p27 small interfering RNA induces cell death through elevating cell cycle activity in cultured cortical neurons: a proof-of-concept study
- 119 Downloads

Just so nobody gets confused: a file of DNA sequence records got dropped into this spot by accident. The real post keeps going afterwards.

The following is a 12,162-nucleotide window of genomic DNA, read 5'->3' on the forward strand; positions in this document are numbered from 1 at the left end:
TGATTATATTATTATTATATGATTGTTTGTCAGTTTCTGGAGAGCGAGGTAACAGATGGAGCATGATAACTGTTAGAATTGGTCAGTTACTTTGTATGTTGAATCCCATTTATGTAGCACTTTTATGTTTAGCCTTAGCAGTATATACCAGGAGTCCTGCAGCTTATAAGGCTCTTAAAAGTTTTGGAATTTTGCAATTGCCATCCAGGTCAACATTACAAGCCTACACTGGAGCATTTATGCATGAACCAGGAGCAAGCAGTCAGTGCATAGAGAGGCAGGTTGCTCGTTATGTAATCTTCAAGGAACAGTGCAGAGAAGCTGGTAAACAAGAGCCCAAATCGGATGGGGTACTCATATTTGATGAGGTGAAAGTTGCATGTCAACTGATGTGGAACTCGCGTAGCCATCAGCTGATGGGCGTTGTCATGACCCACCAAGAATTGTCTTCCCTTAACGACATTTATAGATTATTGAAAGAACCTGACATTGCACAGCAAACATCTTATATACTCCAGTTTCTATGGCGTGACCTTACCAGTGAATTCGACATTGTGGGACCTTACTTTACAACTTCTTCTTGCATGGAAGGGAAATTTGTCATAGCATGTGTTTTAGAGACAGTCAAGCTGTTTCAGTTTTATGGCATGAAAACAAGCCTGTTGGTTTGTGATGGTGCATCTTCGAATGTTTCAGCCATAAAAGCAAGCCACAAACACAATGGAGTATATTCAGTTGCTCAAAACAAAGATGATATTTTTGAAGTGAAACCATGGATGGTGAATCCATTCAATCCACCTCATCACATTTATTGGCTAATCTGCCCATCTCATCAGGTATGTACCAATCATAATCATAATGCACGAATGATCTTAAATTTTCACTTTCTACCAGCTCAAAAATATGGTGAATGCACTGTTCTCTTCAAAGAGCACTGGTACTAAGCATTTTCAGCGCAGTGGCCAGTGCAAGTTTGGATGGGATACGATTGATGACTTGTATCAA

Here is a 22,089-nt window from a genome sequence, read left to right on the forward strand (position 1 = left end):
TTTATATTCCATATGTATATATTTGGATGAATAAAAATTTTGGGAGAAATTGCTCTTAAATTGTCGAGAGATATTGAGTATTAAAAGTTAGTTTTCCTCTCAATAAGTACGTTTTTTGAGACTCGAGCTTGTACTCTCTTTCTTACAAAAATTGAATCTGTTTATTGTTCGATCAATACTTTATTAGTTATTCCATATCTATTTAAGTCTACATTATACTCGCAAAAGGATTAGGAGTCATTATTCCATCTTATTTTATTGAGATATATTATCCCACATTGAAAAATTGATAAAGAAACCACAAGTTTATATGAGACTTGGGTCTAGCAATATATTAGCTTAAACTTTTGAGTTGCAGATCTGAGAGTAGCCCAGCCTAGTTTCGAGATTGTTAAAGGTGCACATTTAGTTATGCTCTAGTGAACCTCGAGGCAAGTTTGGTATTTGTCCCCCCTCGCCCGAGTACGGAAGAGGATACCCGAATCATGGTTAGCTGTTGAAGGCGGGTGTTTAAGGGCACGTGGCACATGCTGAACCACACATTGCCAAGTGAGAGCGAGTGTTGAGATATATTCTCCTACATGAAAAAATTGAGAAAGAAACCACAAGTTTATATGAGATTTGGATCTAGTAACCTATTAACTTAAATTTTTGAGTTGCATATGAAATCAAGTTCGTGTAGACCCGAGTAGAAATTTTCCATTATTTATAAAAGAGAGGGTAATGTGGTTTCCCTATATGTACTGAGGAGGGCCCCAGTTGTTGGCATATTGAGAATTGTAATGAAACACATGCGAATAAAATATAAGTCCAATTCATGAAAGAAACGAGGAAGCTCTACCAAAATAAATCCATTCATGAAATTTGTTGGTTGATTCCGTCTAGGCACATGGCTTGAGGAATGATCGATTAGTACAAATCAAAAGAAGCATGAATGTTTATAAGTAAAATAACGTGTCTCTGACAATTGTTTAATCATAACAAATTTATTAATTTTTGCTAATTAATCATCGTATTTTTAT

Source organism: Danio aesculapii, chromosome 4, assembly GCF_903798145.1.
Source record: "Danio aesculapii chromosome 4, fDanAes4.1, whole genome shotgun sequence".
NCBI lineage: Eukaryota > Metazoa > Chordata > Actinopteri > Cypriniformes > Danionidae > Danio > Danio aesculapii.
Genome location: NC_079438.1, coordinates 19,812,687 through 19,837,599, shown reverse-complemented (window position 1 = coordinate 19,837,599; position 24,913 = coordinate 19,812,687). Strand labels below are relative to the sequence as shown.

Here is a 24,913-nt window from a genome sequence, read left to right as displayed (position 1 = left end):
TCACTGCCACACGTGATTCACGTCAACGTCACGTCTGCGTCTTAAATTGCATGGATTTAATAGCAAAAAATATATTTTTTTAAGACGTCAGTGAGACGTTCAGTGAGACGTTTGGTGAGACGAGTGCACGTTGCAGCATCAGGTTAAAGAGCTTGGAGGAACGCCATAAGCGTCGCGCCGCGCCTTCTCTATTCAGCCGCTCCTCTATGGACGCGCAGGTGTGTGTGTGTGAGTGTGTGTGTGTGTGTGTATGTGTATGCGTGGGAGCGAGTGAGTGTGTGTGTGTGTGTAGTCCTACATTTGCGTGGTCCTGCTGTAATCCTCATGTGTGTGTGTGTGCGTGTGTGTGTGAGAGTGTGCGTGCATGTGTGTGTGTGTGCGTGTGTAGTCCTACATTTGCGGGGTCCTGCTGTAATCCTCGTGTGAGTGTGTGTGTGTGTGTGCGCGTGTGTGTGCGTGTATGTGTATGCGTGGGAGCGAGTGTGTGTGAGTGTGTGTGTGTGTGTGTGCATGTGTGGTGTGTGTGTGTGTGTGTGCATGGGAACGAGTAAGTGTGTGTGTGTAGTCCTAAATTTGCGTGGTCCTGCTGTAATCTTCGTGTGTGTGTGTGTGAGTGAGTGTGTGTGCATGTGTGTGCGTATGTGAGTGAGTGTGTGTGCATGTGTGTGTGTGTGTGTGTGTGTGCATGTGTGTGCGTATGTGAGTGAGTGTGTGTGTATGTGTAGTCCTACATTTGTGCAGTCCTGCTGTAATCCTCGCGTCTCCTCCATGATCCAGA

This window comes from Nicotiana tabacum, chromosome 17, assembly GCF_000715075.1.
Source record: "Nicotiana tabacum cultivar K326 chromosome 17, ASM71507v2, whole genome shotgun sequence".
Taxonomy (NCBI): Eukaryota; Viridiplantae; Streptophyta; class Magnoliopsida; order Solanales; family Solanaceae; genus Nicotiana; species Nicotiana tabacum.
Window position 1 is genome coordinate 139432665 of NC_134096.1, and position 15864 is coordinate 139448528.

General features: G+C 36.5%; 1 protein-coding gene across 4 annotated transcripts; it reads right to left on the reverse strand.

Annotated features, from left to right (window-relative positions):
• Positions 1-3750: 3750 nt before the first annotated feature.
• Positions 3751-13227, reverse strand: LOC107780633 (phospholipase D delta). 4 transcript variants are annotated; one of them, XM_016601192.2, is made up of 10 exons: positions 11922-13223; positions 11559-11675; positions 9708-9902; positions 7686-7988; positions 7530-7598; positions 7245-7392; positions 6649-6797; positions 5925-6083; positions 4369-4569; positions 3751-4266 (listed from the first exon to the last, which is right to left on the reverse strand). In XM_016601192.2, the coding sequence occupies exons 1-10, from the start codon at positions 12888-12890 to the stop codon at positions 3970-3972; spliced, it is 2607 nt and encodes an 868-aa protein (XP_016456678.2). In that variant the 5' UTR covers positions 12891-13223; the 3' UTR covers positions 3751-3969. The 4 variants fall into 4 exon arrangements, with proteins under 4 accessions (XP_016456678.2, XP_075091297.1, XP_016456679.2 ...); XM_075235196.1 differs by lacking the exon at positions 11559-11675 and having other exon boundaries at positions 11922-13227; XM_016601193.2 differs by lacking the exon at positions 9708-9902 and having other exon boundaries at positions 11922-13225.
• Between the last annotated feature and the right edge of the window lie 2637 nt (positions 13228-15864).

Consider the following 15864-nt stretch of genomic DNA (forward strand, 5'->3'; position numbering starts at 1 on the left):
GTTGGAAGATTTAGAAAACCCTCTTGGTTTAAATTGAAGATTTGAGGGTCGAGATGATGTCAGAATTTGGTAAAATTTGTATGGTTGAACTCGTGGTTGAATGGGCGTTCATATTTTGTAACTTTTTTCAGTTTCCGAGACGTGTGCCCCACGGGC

Recent research has demonstrated that cell cycle-associated molecules are activated in multiple forms of cell death in mature neurons, and raised a hypothesis that unscheduled cell cycle activity leads to neuronal cell death. But there is little evidence that changes in endogenous level of these molecules are causally associated with neuronal cell death. Here we transfected small interfering RNA (siRNA) targeting cyclin-dependent kinase (CDK) inhibitor p27, which plays an important role in cell cycle arrest at G1-S phase, into cultured cortical neurons. Transfection of p27 siRNA reduced neuronal viability in a time-dependent manner. p27 siRNA induced phosphorylation of retinoblastoma protein (Rb), a marker of cell cycle progression at late G1 phase. Moreover, phosphorylation of Rb and neuronal cell death provoked by p27 siRNA were abrogated by pharmacological CDK inhibitors, olomoucine and purvalanol A. Our data demonstrate that a decrease in endogenous p27 induces neuronal cell death through elevating cell cycle activity.